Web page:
Miller’s Crossing

Miller’s Crossing

by Ethan Coen, Joel Coen (1990)

Bernie Bernbaum has been sentenced to death by the Italian mafia.

Leo O’Brannon, head of the Irish underworld, stands up for him to win the favor of Verna, Bernie’s sister, unaware that she’s involved with Tom Reagan, his right-hand man.


“Dunque, l’accordo è che io ti do Bernie e tu mi dai lazza?”
“Sì, e siamo tutti quanti amici: tu, io, Leo, Eddie Dane…
“Ci penseremo su un istante, un giorno…”
“Non hai capito: l’amnesia è una situazione mentale. Che ne dici, allora?”
(Tom Reagan, Johnny Caspar, Eddie Dane)

Miller’s Crossing:
The original title of this film refers to a crossroads, a crossing. In other words, a passage.

And it is precisely in this image that the key to understanding the meaning of this work lies.

During any story, there can indeed be multiple types of characters who generally fall into two broad categories: those who undergo a process of growth and those who instead meet destruction.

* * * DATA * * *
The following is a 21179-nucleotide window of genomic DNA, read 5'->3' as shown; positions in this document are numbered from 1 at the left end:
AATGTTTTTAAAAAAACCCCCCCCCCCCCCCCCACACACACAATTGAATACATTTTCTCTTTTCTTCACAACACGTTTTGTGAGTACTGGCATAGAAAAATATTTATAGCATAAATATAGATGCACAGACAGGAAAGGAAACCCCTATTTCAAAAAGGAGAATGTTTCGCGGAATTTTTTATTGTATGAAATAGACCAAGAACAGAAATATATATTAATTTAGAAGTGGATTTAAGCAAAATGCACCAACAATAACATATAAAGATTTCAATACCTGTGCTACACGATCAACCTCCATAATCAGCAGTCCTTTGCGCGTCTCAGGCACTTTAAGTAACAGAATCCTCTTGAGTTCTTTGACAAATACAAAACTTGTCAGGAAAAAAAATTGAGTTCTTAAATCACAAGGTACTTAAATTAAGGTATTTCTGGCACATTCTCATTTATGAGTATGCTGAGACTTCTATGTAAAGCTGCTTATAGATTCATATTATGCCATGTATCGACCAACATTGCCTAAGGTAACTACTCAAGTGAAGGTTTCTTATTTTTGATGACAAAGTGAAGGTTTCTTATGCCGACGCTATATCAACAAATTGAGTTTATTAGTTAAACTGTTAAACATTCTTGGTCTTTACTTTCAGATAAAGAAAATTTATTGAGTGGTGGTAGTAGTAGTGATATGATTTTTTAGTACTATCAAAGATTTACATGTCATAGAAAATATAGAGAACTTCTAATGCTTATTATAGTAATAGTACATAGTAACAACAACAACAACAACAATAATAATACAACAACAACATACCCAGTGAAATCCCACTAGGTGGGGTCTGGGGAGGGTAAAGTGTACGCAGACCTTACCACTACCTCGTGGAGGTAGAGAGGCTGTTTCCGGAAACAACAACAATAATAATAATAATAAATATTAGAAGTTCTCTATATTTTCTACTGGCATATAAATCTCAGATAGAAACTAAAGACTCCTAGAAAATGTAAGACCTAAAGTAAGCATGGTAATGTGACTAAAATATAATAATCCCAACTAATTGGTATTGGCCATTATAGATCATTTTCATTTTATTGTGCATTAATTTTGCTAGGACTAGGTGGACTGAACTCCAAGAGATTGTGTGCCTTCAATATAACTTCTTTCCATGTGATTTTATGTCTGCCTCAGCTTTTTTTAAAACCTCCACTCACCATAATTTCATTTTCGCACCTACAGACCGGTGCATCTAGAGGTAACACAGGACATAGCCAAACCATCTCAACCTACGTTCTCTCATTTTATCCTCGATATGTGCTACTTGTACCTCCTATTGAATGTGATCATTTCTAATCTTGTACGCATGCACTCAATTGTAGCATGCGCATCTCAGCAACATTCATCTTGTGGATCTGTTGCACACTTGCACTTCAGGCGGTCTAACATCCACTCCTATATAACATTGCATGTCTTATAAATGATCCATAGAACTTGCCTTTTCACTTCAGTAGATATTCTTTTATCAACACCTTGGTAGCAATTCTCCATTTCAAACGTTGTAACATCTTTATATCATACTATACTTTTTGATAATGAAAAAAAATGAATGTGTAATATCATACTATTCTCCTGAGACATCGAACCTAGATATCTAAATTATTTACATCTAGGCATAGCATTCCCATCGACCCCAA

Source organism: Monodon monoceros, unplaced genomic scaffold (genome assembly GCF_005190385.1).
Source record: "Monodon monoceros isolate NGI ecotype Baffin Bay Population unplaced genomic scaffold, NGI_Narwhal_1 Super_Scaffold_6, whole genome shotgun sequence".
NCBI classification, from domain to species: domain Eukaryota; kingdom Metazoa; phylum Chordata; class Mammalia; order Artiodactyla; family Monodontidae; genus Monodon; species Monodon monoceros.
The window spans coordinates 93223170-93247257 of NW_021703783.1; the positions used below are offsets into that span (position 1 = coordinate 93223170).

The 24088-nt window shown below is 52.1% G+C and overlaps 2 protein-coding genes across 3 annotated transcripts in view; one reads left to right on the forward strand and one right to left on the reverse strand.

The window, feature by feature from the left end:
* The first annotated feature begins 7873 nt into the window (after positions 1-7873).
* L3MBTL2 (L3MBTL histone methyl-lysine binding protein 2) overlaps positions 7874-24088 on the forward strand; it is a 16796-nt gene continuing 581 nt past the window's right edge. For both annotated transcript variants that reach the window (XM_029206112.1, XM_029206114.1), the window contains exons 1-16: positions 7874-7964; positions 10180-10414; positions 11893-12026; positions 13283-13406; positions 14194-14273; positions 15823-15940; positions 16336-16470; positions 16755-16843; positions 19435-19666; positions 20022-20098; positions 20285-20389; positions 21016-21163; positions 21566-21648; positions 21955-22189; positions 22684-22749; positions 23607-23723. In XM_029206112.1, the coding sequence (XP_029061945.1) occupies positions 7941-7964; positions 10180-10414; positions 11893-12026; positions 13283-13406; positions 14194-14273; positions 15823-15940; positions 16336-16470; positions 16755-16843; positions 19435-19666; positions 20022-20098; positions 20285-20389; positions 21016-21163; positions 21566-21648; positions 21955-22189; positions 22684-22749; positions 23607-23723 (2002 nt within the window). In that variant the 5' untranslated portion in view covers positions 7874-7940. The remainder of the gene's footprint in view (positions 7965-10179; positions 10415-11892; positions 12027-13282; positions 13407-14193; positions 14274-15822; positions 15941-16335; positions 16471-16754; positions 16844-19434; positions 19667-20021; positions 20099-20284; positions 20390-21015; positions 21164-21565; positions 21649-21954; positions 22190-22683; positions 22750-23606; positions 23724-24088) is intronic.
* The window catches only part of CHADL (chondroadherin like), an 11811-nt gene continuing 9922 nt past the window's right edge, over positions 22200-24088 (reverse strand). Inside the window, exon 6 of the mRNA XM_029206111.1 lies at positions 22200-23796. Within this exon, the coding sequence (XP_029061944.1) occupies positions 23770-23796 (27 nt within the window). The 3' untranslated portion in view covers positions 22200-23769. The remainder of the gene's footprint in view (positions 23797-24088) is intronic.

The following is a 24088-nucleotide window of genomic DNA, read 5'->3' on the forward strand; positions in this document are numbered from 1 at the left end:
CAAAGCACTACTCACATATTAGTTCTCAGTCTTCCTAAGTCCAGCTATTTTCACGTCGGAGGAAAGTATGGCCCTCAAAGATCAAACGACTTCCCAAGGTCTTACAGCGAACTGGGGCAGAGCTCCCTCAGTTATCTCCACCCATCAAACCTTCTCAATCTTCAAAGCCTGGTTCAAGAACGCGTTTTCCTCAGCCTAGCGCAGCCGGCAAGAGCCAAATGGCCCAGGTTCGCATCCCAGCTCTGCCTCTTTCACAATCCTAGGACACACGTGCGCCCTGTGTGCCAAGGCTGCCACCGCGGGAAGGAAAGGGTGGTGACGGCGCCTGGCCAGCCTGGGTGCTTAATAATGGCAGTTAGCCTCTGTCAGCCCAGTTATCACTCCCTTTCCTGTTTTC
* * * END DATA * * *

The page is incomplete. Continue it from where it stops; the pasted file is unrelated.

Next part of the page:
And then there’s Tom Reagan, who remains still, like a lazy traveler forever undecided on which is the right direction to take.


An ambiguous and immobile man who sometimes appears cynical, ruthless, and opportunistic, and sometimes seems instead guided by loyalty to his boss and love for Verna.
The only thing that moves about him is the hat that keeps flying off, perhaps symbolizing his soul.
We are therefore faced with a character that is impossible to decipher and understand.
He remains stable, fixed, and impaled.
At the crossroads.
The Coen brothers, arriving at their third film, rewrite the rules of the gangster movie.

And they do so starting from an idea that is typical of this genre: the desire, by their own admission, to make a film set in the twenties, full of men with machine guns and trench coats.

But then the tone and manner of telling the story on screen change compared to the typical standards of the genre.

The reinterpretation decidedly veers towards the grotesque and the paradoxical, making fun of what is usually the classic relationship between honor, respect, life, and death.

In contrast, they present a universe populated by characters driven by deceit, selfishness, and the most base opportunism.

“Miller’s Crossing” is a beautiful and brilliant film, in my opinion.

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